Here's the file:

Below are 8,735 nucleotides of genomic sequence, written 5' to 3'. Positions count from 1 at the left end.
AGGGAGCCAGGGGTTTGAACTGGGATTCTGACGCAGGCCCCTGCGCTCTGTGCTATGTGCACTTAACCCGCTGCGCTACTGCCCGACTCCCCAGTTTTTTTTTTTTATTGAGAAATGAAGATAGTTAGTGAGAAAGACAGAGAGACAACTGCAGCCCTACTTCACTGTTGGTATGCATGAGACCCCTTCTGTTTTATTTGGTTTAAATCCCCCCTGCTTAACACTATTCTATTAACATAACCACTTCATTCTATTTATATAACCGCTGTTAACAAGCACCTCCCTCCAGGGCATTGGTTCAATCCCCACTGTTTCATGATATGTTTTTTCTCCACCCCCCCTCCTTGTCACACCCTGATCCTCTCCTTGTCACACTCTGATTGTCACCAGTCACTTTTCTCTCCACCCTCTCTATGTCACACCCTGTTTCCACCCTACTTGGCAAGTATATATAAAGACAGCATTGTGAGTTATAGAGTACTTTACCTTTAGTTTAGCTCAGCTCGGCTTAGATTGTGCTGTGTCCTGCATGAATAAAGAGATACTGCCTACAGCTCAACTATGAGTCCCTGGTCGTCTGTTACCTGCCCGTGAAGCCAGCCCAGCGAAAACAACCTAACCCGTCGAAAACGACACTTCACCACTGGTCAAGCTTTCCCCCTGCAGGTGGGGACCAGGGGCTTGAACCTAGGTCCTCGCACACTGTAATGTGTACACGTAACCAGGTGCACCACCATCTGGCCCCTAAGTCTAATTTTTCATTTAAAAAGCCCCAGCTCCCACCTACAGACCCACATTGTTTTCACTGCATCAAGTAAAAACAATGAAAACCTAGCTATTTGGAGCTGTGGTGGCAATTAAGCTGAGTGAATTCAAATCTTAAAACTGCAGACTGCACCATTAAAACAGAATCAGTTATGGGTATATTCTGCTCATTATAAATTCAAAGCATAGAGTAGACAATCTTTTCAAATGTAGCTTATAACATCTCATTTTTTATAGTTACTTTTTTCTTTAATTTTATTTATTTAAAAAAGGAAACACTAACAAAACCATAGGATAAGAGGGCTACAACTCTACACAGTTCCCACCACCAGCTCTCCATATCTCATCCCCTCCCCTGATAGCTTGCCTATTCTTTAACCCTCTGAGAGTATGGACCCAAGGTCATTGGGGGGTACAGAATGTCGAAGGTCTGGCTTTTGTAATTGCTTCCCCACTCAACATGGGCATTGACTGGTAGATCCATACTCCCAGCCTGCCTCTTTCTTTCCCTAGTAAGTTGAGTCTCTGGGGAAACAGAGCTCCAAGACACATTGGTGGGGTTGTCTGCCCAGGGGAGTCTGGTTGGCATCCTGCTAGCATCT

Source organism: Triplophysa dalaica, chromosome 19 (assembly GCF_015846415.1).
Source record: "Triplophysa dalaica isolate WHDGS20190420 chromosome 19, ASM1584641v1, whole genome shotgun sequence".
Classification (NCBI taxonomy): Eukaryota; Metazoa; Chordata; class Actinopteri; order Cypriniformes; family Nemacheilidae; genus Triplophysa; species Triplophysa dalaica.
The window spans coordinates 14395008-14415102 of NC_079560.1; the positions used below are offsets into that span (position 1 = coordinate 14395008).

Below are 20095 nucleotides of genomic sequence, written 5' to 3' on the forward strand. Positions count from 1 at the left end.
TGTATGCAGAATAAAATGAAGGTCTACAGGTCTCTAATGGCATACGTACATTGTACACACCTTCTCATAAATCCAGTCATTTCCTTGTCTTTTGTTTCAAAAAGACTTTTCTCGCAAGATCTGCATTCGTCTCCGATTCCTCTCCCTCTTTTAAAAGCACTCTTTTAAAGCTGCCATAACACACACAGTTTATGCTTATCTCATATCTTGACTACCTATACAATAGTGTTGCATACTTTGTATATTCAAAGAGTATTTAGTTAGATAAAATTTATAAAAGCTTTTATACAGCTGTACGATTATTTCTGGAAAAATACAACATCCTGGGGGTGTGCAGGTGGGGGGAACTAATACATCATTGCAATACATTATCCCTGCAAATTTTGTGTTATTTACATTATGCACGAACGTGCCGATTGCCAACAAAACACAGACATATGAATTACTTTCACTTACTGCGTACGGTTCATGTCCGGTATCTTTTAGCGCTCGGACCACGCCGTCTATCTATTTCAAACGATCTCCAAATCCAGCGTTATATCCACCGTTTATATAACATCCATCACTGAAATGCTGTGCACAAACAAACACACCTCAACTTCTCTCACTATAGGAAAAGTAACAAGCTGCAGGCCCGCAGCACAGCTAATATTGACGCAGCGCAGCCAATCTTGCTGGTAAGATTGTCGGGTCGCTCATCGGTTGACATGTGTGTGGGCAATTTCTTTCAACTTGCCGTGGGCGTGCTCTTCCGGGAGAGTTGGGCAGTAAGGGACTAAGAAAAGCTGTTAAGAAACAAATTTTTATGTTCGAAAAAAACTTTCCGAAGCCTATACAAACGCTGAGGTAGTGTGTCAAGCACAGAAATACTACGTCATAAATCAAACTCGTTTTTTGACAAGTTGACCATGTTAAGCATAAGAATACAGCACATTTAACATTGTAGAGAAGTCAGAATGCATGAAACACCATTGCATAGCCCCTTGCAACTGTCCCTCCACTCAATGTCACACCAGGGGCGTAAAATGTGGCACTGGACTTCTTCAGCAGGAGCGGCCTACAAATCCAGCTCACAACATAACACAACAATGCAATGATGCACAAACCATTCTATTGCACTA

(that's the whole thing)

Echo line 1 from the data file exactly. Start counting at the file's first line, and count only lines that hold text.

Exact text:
Below are 8,735 nucleotides of genomic sequence, written 5' to 3'. Positions count from 1 at the left end.